In Kenya, perpetrators of violence get their way through the courts by corrupt ways. This discourages AGYW from reporting the so many cases happening because nothing will be done except more ridicule and belittling from the same perpetrators once they are free. Most of us working around AGYW SRHR and GBV are not very conversant with legal issues, and I think to make the situation better, the DREAMS program could partner with legal institutions to pick up, represent and follow up these cases to the end. If they can prosecute even 5 cases that community the knows, it will make a difference and our faith in the justice system will be restored. Or at least train passionate community volunteers on para legal matters and give them some emergency kits to help with telephone airtime and transport whenever they are called upon to rescue, follow up or support [victims of GBV]. I know many who honestly want to help e.g. when a girl has been raped, she must be rushed to the hospital, then police station, then to a safe house, or to see a counselor - all these involves movement from one place to the other and communication – which cost money. Those willing to help hesitate because the truth is they don’t have a penny. So they abandon the case and put it in the hands of the parent of the survivor, who is normally very stressed or confused, and eventually it becomes the mercy of the perpetrator to give some little money for treatment and ‘allowance’, and it ends there. These become examples in the community, and rogue men keep moving from one girl to the next. They must stop this madness. They must be disciplined to know that this is a crime they can’t get away with - which will only be possible if cases are followed up on, the community is educated and girls are taught on healthy choices, all at the same time.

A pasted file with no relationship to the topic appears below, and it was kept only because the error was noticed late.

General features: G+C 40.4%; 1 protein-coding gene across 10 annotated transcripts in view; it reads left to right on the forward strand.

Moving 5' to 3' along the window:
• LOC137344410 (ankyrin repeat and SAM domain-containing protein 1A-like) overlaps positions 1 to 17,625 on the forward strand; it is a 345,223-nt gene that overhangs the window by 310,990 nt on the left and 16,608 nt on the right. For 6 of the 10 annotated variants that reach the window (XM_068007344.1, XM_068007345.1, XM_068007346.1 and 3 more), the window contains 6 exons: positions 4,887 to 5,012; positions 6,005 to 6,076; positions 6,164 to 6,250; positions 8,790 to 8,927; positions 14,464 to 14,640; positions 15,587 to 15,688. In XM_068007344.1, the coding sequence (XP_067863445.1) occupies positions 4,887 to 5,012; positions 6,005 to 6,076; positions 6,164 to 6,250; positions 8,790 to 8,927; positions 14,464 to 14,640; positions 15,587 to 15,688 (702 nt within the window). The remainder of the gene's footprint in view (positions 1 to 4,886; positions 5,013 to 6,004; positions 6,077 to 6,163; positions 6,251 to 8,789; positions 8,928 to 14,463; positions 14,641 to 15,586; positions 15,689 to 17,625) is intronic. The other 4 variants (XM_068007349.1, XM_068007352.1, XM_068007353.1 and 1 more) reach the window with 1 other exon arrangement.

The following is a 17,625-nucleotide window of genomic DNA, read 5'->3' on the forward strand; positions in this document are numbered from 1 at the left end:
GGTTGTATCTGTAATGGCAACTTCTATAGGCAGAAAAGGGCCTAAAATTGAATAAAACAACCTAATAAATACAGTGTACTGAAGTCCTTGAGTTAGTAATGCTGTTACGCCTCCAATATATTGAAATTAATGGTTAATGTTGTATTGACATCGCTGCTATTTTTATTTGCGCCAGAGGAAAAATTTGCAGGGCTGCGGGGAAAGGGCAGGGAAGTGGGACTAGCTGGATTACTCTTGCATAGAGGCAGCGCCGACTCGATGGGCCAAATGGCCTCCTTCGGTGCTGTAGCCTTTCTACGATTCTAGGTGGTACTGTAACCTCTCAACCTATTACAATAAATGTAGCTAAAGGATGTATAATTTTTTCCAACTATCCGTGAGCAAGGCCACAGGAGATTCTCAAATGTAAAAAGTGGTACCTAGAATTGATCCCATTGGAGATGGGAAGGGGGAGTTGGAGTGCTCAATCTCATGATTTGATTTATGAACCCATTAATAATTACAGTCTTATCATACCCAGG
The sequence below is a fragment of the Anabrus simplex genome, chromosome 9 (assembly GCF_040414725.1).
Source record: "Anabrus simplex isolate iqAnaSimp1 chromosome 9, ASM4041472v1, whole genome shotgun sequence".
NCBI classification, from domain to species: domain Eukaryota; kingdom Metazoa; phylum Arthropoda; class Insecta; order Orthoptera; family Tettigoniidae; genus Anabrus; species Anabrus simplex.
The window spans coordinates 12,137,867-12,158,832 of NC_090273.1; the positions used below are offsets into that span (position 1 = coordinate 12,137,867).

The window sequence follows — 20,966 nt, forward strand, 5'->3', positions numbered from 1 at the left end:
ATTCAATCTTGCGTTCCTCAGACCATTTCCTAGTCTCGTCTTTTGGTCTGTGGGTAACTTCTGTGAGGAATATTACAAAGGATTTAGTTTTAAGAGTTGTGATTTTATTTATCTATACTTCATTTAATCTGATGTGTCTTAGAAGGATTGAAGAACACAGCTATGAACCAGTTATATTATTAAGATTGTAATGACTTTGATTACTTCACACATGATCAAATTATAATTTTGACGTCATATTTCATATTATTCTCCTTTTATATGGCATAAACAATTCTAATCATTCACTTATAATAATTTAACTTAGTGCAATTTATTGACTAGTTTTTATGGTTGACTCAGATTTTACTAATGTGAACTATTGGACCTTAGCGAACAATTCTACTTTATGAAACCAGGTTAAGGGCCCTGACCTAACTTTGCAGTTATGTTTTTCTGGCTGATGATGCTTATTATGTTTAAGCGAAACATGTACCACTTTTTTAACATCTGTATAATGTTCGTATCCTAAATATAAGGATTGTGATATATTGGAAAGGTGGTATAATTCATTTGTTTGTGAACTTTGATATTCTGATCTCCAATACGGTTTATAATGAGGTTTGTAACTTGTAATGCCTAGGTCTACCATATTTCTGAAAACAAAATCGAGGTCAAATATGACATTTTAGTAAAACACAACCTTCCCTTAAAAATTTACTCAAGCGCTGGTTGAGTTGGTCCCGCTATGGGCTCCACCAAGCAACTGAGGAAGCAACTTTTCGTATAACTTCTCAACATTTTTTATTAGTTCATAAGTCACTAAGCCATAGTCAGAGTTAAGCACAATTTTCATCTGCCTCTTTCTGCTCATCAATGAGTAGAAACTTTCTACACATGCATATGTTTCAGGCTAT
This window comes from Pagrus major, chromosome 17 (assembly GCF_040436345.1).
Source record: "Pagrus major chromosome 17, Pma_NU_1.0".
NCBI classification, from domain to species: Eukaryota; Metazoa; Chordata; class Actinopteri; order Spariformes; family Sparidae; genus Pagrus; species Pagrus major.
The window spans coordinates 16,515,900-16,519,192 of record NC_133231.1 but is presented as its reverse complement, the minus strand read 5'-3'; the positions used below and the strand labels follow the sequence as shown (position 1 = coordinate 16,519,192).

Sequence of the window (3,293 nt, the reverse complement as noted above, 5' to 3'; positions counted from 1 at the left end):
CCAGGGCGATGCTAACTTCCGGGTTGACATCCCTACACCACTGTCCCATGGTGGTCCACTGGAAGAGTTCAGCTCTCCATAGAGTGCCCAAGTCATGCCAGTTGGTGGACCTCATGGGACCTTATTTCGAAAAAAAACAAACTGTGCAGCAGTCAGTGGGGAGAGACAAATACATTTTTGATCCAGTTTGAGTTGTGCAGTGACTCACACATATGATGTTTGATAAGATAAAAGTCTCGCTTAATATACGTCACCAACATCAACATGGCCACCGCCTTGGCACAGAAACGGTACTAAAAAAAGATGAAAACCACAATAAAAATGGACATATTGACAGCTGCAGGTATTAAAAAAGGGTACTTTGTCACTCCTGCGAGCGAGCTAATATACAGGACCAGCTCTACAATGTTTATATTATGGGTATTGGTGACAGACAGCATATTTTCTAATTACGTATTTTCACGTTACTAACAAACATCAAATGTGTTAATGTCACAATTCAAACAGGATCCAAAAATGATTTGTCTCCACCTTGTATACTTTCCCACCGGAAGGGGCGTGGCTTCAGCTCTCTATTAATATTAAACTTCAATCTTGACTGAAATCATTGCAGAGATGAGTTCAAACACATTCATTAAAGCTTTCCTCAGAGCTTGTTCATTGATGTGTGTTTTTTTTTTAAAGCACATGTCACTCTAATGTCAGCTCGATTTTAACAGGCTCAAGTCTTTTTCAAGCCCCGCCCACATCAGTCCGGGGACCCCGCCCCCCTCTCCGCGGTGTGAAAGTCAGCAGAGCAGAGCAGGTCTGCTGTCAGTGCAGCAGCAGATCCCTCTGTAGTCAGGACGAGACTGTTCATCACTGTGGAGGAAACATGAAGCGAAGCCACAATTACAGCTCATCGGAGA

I am a victim of e-violence, cyber bullying, and stalking but there are no laws so far addressing these issues. I remember when I visited the police station to report my case, the policemen were laughing and some said there is no such a thing as e-violence. One who volunteered to help told me to just go back to my husband and beg him to return my passwords because there is no way they could help further. I was like really? This is a private space someone is invading and taking full control over, yet it’s not considered a crime in Kenya? I was furious and frustrated but that was the end of it. You see, a lot of other AGYW who enjoy better living standards have the privilege of owning cell phones and accessing the internet. They might be victims to pedophiles and/or e-violence sooner or later. Maybe we could learn from other countries on how they have dealt with this and what advocacy measures could be taken to push for stronger policies. 

Finally, cash transfers are a great idea and very helpful to the beneficiaries. It would be better if the amount is increased (currently they give Ksh.2000 - equivalent to USD20). In most cases, the YW and girls don’t have their own phones or ID, so instead use their parent’s or partner’s, which has turned out to be messy. This results in their needs lacking – especially for things like sanitary towels to help keep them in school during menstruation.